benefits vs. costs of govt activism (revisited)
Another unsatisfying effort from the C-J this morning (the link goes to a related article; I can't find today's update on their website) on the costs and benefits of government activism...
Let's look at the numbers presented in the article-- sadly, just the benefits-- and then try to match it to the relevant costs.
Congress completed work yesterday on a $555 billion federal spending package that includes hundreds of millions of dollars for projects in Kentucky and Indiana...
Louisville will receive more than $50 million for special projects requested by Rep. John Yarmuth, D-3rd District, and Senate Minority Leader Mitch McConnell, R-Ky.
Today's article also mentions more than $10 billion in earmarks.
Local projects include $44.28 million for construction on McAlpine Locks and Dam on the Ohio River; $980,000 for planning and design of the Ohio River Bridges Project linking Indiana and Louisville; $1.25 million for runway work, lighting and signs at Louisville International Airport; $492,000 for mobile data computers for Louisville Metro Police; $500,000 for new sewers in Shively; and $150,000 for programs at the Louisville Science Center.
OK, now to the unanswered and unquestioned costs of this government spending-- and its impact on Louisville and Kentucky.
-$555 billion in spending (in this bill alone) works out to $1,850 per person in the U.S-- an average of $7,400 from a family of four.
-$10 billion in earmarks works out to $33 per person in the U.S.
-Jefferson County/Louisville has about 700K people; Kentucky has about 4.2M people.
-Louisville received about $50 million in "special projects" (earmarks?)-- about $71 per person. Most of that was for the McAlpine Locks and Dam-- what would seem to be standard infrastructure, not an earmark. (If we eliminate McAlpine from the calculation, Louisville received $9 per person.)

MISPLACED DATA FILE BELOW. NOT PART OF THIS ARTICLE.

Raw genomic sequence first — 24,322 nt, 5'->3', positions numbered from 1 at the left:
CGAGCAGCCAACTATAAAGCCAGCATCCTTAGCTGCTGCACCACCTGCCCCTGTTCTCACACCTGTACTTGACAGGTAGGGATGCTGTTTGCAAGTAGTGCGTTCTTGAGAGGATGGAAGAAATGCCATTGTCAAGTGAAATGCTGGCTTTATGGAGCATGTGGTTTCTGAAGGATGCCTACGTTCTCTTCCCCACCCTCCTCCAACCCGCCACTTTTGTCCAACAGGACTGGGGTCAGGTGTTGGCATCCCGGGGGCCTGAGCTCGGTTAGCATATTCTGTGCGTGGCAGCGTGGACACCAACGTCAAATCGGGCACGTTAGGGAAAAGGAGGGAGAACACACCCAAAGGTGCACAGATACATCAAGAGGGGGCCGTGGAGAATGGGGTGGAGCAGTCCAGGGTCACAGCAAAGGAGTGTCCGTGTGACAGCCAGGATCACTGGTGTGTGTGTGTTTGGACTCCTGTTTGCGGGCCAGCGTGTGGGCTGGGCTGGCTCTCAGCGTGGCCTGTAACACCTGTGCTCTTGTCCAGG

-Kentucky apparently received about $457 million in "area projects" (again, earmarks?)-- about $109 per person.
From the details presented, it's difficult to tell whether (or how) Louisville and Kentucky got a good return on their "investment". At the least, it should be explained how $1,850 in costs per person is beneficial to Louisvillians when they only receive $71 in benefits per person.
And of course, all of this misses the crucial constitutional, philosophical and practical issues of "federalism"-- why is the federal government involved in financing "economic development projects across Kentucky" or "new sewers in Shively"?
In any case, as I wrote yesterday, one would hope that the media would do a better job in objectively and comprehensively covering the costs and benefits of government. Although it's difficult to answer such a question, it's at least interesting to consider when such failures are a function of ignorance, laziness, or a statist bias that prefers not to talk about the costs of government.